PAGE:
Sleep Apnea association with Diabetes Risk

Sleep disorders such as apnea are at epidemic levels among the American population according to the CDC. (

It can both a symptom and a treatable condition.  As a symptom it can be indicative of risk for other forms of dis-ease.  As a condition it can be diagnosed by a sleep study and treated with nightly use of a CPAP (continuous positive airway pressure) machine that injects air into the respiratory system through the nasal passages. Surgery is also an option when the former strategy does not work adequately. (

Once established, sleep apnea presents a challenge to cure.  Conscious breathing practices such as pranayama techniques, mindfulness meditation and management of causes of chronic sinusitis may be preventative and potentially curative in some cases.  Sleep apnea and sleep disorders are prime candidates for evidence based research into alternative/traditional medicine based strategies.

Sleep Apnea May Raise Risk of Diabetes, Research Suggests

Up to 30 percent higher chance of developing blood sugar disease seen in study, but findings aren’t conclusive

By Steven Reinberg
HealthDay Reporter

FRIDAY, June 6, 2014 (HealthDay News) — A study of more than 8,600 people suffering from sleep apnea suggests a possible increased risk for developing diabetes, Canadian researchers report.

They noted that sleep apnea results in less oxygen reaching cells in the body, less sleep and an increased heart rate, all of which are associated with a biological link to diabetes.

“Controlling for known risk factors for diabetes — including age, sex, weight, smoking, other medical problems and income status — patients with severe sleep apnea had a 30 percent higher risk of developing diabetes than those without sleep apnea,” said lead researcher Dr. Tetyana Kendzerska. She’s with the University of Toronto’s Institute of Health Policy, Management and Evaluation.

Obesity, an important risk factor or both diabetes and sleep apnea, was taken into account.

“We controlled for body-mass index [a measure of weight and height that defines obesity], and severe sleep apnea was found to be independently associated with diabetes,” she said.

Kendzerska cautioned, however, that this was an observational study, and cannot prove that sleep apnea causes diabetes. “We are not able to investigate causality, just an association,” she explained.

The report was published online June 6 in the American Journal of Respiratory and Critical Care Medicine.

Shelby Freedman Harris, director of the Behavioral Sleep Medicine Program and the Sleep-Wake Disorders Center at Montefiore Medical Center in New York City, said, “I definitely think that this is an important study highlighting the need for more sleep apnea awareness, screening and treatment.”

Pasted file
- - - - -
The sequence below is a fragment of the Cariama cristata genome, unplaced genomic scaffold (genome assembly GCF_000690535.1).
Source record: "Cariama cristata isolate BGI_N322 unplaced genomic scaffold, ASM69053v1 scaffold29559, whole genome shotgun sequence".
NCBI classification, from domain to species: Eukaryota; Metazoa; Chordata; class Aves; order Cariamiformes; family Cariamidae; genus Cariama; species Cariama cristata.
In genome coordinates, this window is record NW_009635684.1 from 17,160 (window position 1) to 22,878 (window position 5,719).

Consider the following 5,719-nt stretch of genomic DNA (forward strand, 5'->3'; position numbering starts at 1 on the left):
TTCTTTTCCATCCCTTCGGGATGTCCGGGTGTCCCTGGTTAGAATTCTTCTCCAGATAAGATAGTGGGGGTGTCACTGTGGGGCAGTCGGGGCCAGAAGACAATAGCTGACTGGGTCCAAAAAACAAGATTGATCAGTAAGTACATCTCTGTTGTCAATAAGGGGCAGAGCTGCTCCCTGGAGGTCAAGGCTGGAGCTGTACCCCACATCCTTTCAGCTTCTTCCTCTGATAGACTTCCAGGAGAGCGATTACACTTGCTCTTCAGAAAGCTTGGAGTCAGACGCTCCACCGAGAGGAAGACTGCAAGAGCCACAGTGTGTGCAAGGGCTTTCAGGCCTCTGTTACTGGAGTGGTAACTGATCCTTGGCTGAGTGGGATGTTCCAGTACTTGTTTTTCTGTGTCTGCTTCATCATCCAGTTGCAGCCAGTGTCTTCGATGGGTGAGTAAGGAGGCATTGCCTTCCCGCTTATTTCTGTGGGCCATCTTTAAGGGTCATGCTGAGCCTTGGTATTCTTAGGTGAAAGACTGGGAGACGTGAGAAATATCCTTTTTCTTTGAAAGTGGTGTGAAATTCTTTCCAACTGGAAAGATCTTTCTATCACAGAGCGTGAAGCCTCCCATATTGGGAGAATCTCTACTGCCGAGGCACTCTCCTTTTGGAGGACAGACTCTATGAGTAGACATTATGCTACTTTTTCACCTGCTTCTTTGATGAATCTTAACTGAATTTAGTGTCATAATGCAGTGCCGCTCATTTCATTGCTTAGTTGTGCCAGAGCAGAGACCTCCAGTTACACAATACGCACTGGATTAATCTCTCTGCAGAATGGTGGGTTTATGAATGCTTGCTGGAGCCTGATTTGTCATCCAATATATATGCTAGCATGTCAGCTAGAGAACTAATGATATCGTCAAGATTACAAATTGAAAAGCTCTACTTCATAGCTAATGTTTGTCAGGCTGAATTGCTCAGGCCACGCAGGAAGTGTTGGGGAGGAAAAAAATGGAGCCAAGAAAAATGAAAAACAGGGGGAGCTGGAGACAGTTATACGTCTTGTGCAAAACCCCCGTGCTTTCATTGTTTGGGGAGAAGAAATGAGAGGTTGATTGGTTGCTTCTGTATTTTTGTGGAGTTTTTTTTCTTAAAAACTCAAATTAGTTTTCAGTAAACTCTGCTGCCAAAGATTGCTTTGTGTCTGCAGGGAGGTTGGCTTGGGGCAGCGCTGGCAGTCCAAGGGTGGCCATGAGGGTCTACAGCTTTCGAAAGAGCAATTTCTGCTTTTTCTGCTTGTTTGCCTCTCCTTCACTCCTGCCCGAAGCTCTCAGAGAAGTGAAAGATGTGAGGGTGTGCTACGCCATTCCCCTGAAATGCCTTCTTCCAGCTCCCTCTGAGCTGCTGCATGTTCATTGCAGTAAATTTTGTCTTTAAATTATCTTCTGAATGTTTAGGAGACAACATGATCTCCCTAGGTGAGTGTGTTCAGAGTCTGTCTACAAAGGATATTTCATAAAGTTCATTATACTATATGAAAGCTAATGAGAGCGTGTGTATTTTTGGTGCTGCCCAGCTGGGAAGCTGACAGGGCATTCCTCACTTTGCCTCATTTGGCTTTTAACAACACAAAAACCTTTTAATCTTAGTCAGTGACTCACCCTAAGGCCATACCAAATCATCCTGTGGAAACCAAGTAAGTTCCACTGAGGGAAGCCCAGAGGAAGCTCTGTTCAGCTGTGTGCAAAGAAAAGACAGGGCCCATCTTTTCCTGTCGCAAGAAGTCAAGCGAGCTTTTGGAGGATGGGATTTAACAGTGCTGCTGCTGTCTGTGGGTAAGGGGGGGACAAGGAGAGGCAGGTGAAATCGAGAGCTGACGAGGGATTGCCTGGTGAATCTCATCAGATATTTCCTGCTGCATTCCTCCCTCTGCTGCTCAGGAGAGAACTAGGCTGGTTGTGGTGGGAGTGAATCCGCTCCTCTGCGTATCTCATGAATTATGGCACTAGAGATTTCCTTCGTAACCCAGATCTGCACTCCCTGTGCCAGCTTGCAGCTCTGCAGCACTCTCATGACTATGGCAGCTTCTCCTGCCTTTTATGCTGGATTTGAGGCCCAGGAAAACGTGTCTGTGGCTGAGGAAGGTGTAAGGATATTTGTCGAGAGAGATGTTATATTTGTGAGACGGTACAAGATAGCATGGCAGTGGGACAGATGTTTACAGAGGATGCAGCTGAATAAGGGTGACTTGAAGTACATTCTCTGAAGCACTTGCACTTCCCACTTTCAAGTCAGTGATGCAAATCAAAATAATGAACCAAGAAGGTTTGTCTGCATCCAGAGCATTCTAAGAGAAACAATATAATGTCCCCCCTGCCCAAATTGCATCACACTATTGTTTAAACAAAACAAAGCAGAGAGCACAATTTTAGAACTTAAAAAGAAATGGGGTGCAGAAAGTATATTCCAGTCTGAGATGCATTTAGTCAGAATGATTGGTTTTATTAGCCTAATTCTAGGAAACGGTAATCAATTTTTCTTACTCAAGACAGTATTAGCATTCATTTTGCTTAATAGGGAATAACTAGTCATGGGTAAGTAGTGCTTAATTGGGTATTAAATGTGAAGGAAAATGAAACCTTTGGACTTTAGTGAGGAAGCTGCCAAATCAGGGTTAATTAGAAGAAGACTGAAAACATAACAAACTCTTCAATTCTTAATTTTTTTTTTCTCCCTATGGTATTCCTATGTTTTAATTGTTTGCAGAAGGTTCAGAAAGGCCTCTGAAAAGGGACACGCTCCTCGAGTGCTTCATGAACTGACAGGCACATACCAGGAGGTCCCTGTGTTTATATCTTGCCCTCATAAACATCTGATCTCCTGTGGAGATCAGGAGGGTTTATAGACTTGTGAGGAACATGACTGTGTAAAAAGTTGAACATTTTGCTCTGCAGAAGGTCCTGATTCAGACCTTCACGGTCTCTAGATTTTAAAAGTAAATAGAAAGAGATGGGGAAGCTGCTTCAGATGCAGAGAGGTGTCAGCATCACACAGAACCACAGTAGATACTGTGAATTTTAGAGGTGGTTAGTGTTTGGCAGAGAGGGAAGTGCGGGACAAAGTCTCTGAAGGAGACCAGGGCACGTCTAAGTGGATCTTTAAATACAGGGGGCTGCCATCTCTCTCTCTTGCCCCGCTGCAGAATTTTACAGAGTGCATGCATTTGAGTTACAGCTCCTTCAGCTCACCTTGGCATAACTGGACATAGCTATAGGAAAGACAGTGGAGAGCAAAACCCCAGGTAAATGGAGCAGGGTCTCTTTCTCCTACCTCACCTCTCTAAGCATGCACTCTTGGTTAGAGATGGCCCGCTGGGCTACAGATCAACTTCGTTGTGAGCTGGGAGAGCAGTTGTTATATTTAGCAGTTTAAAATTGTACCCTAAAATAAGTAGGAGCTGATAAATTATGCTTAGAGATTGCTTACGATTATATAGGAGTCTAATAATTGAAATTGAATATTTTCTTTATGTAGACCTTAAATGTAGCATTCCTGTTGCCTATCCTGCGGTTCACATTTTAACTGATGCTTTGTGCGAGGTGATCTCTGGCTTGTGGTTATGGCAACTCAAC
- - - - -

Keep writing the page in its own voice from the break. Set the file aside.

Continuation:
“Given the large sample size, it further places emphasis on sleep apnea as a predictor of diabetes, and hopefully with earlier intervention, it can greatly impact the health costs for diabetes management as well as improve the outcomes for many patients,” she said.

For the study, Kendzerska and her colleagues collected data on 8,678 adults who were diagnosed with sleep apnea between 1994 and 2010 and didn’t have diabetes.

The participants were followed through May 2011. During that time 1,017 (11.7 percent) of the patients developed diabetes.

The researchers found that those with the most severe sleep apnea had a 30 percent increased risk of developing diabetes compared to those with the least severe sleep apnea. Patients suffering from mild to moderate sleep apnea had a 23 percent higher risk of developing diabetes.

The study, however, had some limitations, most notably that there was no information about family history of diabetes, the researchers acknowledged.

Sleep apnea is a common problem in which people have one or more pauses in breathing or shallow breaths during sleep.

These pauses can last from a few seconds to minutes and can occur 30 times or more an hour. Typically, normal breathing starts again, sometimes with a loud snort or choking sound.

Sleep apnea results in poor quality of sleep, making sufferers tired during the day, and is the leading cause of daytime sleepiness, according to the U.S. National Heart, Lung, and Blood Institute.

More information

Visit the U.S. National Heart, Lung, and Blood Institute for more on sleep apnea.

SOURCES: Tetyana Kendzerska, M.D., Ph.D., Institute of Health Policy, Management and Evaluation, University of Toronto; Shelby Freedman Harris, Psy.D., director, Behavioral Sleep Medicine Program and Sleep-Wake Disorders Center, Montefiore Medical Center, and assistant professor, neurology and psychiatry, Albert Einstein College of Medicine, New York City; June 6, 2014, American Journal of Respiratory and Critical Care Medicine, online

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